School of Population and Global Health

Postgraduate research profiles


Denise Sullivan

Phone: (+61 8) 9222 2403
Fax: (+61 8) 9222 4055


Start date

Sep 2006

Submission date

Dec 2015

Denise Sullivan

Denise Sullivan profile photo


Getting to know you: Attitudes and values of Generation Y public health graduates and implications for transition to work


Futurists have highlighted the challenge for employers in attracting and retaining the best and brightest minds in an increasingly dynamic and competitive employment market. Already some sectors, like health, are experiencing shortages of skilled labour exacerbated by an exponential increase in demand for services and changing expectations of the community and workforce.

In addressing future health workforce needs and how best to sustain an adequate and effective public health workforce, we must also consider the transition to work for new graduates. This is a crucial time offering exciting opportunities to apply knowledge and skills acquired over years of study. The realities and constraints of the workplace, however, can be daunting leading to disaffection for some and loss to other professions or career paths.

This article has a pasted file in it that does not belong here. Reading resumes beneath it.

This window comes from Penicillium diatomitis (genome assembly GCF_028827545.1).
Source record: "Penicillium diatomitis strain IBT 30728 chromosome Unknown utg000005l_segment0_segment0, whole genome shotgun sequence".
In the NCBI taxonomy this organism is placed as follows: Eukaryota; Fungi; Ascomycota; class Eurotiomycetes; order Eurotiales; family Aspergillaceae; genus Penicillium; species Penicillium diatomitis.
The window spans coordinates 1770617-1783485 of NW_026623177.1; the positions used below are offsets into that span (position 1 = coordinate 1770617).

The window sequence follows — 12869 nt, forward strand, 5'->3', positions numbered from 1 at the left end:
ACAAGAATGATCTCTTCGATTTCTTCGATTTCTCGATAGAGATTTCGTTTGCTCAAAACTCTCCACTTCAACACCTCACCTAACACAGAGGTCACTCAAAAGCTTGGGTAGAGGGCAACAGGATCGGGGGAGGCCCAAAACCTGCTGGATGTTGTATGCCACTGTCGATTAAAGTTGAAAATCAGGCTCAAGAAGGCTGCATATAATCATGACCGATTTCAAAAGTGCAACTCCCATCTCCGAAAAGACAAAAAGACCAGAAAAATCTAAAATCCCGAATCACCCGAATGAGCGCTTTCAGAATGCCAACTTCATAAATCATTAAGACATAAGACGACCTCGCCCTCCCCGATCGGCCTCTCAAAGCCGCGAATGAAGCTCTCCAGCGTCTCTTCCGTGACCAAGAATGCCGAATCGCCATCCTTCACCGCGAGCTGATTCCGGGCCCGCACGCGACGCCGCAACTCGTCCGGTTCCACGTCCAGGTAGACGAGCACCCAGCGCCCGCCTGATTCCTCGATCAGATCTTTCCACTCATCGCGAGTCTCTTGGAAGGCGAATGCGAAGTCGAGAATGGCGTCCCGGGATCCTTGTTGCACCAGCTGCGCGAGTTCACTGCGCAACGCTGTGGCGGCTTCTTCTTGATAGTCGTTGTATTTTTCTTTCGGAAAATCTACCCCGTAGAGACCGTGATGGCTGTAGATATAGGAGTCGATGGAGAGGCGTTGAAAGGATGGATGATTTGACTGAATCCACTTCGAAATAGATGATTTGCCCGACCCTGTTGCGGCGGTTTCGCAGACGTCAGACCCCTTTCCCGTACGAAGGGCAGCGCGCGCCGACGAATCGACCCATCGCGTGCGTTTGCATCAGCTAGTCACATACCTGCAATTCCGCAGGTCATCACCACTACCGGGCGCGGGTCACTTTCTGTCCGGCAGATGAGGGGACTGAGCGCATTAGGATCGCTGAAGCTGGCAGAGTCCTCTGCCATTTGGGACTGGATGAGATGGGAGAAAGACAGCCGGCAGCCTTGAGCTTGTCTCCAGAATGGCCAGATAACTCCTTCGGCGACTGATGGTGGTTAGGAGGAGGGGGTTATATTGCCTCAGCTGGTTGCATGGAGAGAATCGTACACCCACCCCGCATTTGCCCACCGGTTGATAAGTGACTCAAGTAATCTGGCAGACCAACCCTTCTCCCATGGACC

The aim of my research is to gain an understanding of what it is like for public health graduates entering the workforce in order to develop theories about their preparedness for work and induction into the workplace.

The study comprises qualitative research on their values, beliefs, motivations and expectations of work conducted pre- and post-graduation and entry into the workforce. The perspectives of educators, employers and representatives of peak associations will also be examined.

Why my research is important

This project seeks to contribute unique empirical research on Generation Y and their transition to work, specifically in health: a sector that it is predicted will have to work harder to recruit and retain new graduates over the next decade. Moreover, the project focuses on graduates destined to work in preventive health: a sub-group often overlooked in studies on the health workforce given the focus on clinical or acute care workforce needs.

This study has implications for curricula as well as vocational workplace attachments and induction of new graduates into an active and changing labour market.


  • Commonwealth-funded Higher Degree by Research


School of Population and Global Health

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